Tony Kelly, committee member of the Royal British Legion in Skegness, lays a wreath at the memorial at St Matthew's Church.Tony Kelly, committee member of the Royal British Legion in Skegness, lays a wreath at the memorial at St Matthew's Church.
Tony Kelly, committee member of the Royal British Legion in Skegness, lays a wreath at the memorial at St Matthew's Church.

PICTURES: Wreath-laying in Skegness marks 100th anniversary of Royal British Legion

The nation came together once again at the weekend to mark the 100th anniversary of the Royal British Legion.

Wreaths were laid at Whitehall in London and in other parts of the country including Lincolnshire on Saturday at 9am - the same time as the first wreaths were laid at the Cenotaph in 1921.

The ceremony at the Cenotaph was led by retired Lieutenant General James Bashall, national president of the RBL.

In Skegness, the commemoration was held at the memorial outside St Matthew's Church, attended by members of the local branch of the Royal British Legion.

The two-minutes silence and prayer were led by the Rector of Skegness, the Rev Richard Holden, and the Last Post and Reveille were played by bugler Jackie Parkins. A wreath was laid by RBL member Tony Kelly.

Paul Dixon, chairman of the Skegness branch of the RBL, said: "Today we remember the fallen and their great sacrifice, for they have given us our freedom.

"Without them we wouldn't be here."

RBL member Russell Taylor said the day was especially important for the Skegness branch.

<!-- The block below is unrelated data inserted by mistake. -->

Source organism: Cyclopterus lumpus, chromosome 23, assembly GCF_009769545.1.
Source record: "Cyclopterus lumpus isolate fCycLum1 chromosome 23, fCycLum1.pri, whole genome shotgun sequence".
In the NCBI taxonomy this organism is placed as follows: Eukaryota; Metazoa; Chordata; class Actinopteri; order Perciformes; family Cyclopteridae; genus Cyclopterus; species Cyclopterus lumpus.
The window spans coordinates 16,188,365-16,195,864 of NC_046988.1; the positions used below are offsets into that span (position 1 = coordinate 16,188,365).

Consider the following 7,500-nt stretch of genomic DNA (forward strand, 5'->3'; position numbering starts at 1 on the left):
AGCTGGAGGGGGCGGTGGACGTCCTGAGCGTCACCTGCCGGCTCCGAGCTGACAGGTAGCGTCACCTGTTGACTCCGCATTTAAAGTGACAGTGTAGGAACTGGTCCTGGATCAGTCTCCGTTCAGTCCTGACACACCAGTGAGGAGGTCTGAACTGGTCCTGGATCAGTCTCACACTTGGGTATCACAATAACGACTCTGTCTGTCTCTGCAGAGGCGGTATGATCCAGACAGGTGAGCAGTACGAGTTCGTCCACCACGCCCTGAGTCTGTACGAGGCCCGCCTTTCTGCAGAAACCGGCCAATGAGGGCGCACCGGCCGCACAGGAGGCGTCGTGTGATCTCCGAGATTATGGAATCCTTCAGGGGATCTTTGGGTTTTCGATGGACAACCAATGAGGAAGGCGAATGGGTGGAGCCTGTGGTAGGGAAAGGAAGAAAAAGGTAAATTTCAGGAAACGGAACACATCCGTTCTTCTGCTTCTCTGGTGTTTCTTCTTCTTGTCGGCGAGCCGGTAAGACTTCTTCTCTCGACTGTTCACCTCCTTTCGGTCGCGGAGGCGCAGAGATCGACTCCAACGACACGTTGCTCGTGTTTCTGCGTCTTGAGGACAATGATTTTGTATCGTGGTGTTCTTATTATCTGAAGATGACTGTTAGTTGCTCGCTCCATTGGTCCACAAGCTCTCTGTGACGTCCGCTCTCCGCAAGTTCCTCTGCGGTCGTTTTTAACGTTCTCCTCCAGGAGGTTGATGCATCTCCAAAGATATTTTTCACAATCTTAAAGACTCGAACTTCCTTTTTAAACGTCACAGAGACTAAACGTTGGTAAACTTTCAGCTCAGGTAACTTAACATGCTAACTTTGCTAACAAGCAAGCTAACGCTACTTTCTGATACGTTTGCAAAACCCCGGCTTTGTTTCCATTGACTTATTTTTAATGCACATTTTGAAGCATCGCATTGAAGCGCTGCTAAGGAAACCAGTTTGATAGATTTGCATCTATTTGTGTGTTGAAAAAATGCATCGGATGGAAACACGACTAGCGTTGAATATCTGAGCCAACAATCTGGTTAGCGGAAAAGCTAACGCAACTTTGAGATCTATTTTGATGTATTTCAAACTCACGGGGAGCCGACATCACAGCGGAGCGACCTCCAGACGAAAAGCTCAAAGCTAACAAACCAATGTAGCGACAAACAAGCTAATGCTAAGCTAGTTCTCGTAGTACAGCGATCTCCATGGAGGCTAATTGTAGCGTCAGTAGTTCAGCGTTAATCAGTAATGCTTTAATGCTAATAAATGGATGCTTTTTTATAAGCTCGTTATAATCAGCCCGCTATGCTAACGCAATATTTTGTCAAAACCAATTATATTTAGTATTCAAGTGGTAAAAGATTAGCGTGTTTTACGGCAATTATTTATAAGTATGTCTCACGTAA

"The commemoration not only marks that the RBL has made it to 100 years but this is also an important year for the Skegness branch, which celebrates its 91st anniversary in June," said Mr Taylor.

"When I joined the branch there was uncertainty it would survive, so to be here today is quite an achievement."

Mr Kelly added: "We are working hard to build membership and make the RBL relevant once again to the military. It is not just a social club as many people think."

The commemoration was also the first official engagement for the new Mayor of Skegness, Coun Trevor Burnham.

It had not been widely publicised that the event was taking place locally due to Covid-19 restrictions. Coun Burnham said: "I am honoured to have been invited to share in this historic occasion and to also represent Skegness Town Council and the community."

After the laying of wreaths, the group visited the Hildreds Centre in Skegness, where a special statue of the Jolly Fisherman in Second World War military uniform had been put on display to mark the occasion.

The statue was made by manager of the Hildreds Centre Steve Andrews and his staff to help the Skegness branch of the Royal British Legion celebrate their 91st anniversary on June 21.

Thousands of people watched the laying of wreaths at the memorial in Skegness which was broadcast live by the Skegness Standard on Facebook.

Among the many comments, former councillor Bob Walker said: "Honour to the Fallen and well done and congratulations to the Royal British Legion. 100 years is a fantastic achievement."

Steven Craig commented: "Respect from Chapel St Leonards."

Denise Whittle said: "God Bless you all."

And Doreen May Crawford commented: "Just rode past and saw the one at Kirton Cenotaph."

The centenary was also celebrated in Wainfleet and Spilsby.

In spilsby, a short service led by canon Peter Coates and the laying of three wreaths at the war memorial.

The wreaths were from local RBL branch, the the Airborne Forces, laid by our President, Ron Worth and the WRAC Association laid by RBL branch secretary Barbara Chandler.

Denis Chandler of the branch said: "Ten members braved the chill and approaching rain to attend. The Last Post, Reveille and the National Anthem were played brilliantly by Gary Cole from the Alford Silver Band.

"My thanks to all who took part, especially the Standard Bearer, Bill Atkins, who did a sterling job for the Branch."

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